I have therefore always sensed literacy skills and reading ability was much more than just accessing school, it’s about all the lovely, wonderful things literature can bring to us. As a child we had very few books at home, an old encyclopaedia (remember them?) and a few dusty ‘Jennings’ books, and the odd ‘Swallows and Amazons’. I have to say that I made up for that once I had some money. But don’t be misled I wasn’t deprived, my Dad took me every week to the local library ( not by bicycle), we took 3 books out for the week. Yes we did, he took three and I did too. I was never very good at English though, I never could see how my own teachers could draw such conclusions from a narrative, to me it was a story, to them there was allegory, moral, message – I was heading for Science. BUT a strange thing happened on the way. In the sixth form (Y12) I found my timetable said Maths, Physics, Chemistry and “English for Scientists“. The first lesson was a difficult one, as Mr Cecil Scholar arrived and asked us what we wanted to do; after all we all had Language and Lit O-Level. We didnt need a qualification, his duty was to help continue to improve our English. On balance I think he wanted to be in that room slightly less than us, he probably had a slightly light timetable and got pushed our way. His eyes did though light up when we made a suggestion. “Sir just come in and tell us about your favourite books, the poems that inspired you, tell us about the plays on at the Coventry Belgrade or the Hippodrome, or even at Stratford (though not the big serious stuff)”. He did, and for the first time in my life I really enjoyed reading; I knew where to start, I could see some sense, even some morals, some hidden meanings. I began the journey into a whole new world. I was destined for Chemistry but I was on track with what we tweeter people would describe as a geniune #lovereading.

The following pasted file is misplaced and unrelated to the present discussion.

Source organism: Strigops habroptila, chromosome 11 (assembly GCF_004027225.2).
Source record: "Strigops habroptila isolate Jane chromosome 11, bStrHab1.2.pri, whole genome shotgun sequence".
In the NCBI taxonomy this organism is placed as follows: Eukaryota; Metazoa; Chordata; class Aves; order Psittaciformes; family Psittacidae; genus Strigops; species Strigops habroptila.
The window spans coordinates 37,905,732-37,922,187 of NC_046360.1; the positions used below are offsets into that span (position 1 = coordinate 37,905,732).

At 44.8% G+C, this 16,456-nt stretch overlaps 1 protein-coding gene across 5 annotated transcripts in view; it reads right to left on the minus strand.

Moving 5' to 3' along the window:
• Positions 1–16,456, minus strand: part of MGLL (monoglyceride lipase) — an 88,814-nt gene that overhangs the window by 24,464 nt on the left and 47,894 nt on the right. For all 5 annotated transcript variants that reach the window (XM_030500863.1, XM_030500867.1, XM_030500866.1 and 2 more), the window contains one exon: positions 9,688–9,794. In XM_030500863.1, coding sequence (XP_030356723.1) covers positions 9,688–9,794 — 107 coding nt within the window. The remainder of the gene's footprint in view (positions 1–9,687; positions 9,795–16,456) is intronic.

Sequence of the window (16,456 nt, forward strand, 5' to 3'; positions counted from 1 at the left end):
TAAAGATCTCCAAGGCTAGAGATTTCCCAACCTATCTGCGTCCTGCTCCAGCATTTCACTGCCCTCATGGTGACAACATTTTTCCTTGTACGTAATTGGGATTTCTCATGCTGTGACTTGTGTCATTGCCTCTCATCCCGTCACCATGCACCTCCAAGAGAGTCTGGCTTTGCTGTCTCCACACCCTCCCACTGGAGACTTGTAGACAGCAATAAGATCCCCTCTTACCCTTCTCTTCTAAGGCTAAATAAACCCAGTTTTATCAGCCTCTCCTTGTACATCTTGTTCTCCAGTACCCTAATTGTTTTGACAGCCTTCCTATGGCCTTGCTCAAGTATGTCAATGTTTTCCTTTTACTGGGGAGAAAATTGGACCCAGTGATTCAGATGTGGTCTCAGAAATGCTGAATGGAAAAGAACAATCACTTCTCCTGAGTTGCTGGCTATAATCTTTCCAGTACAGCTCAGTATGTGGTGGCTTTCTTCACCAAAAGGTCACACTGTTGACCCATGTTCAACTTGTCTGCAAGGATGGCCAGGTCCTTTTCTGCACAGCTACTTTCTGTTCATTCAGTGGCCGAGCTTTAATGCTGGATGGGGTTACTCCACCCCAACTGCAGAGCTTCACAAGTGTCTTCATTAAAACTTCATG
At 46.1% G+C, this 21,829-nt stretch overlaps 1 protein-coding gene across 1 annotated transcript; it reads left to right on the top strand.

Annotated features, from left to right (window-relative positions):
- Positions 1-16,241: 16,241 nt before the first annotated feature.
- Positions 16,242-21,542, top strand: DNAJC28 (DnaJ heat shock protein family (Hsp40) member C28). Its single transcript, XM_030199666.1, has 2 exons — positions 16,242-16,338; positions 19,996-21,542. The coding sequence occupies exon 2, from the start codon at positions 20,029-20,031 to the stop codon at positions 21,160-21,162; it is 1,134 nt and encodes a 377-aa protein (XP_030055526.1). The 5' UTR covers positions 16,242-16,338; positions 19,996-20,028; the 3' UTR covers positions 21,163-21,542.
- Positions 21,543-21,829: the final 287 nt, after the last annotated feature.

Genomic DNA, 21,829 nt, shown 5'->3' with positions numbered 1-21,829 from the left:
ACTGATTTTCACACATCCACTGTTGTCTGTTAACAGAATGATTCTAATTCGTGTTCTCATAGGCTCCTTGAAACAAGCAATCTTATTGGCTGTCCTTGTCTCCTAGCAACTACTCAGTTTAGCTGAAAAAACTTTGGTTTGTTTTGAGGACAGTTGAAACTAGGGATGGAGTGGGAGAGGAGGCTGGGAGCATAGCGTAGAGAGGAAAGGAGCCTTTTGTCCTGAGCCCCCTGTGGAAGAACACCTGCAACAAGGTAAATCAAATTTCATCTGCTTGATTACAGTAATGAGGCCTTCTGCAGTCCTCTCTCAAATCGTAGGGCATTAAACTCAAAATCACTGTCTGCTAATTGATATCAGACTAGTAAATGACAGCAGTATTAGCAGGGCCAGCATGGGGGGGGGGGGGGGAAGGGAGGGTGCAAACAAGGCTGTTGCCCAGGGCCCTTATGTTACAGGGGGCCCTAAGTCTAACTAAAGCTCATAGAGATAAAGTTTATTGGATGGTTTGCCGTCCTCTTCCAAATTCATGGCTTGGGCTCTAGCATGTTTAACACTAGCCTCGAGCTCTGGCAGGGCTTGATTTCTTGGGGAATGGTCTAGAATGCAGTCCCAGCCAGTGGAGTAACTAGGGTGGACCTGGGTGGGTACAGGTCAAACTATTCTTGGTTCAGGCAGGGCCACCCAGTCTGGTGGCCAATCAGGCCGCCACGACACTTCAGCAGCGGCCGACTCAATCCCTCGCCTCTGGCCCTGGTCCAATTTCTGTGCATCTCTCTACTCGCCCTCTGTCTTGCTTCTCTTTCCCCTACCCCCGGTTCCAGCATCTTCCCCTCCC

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There was all the noise on twitter over the Gove decisions about ‘To Kill a Mocking Bird” and “Of mice and men”. Opinion may be split – ‘what is he doing?’ vs ‘It never did anything for me’. In the 70’s I had few distractions, little on TV and a life of sport and studlibrary on t beachy, today the activities are endless but we neglect giving children the love of reading at our peril. Long might our school keep it’s literacy sessions, stopping only occasionally for a tutor group or a year group (and a teacher) to share what they are reading and why, to encourage the window to be thrown open yet wider. We might need all the tools we can find, so I hope teachers will still use those books and plays and poems and tricks that they know work, and on occasions when they don’t work for a learner, they try something else from the canon. I hope the introduction to a library treasure trove continues. I liked that poster below from the Chicago library about the letters, there really can’t be anything more magical.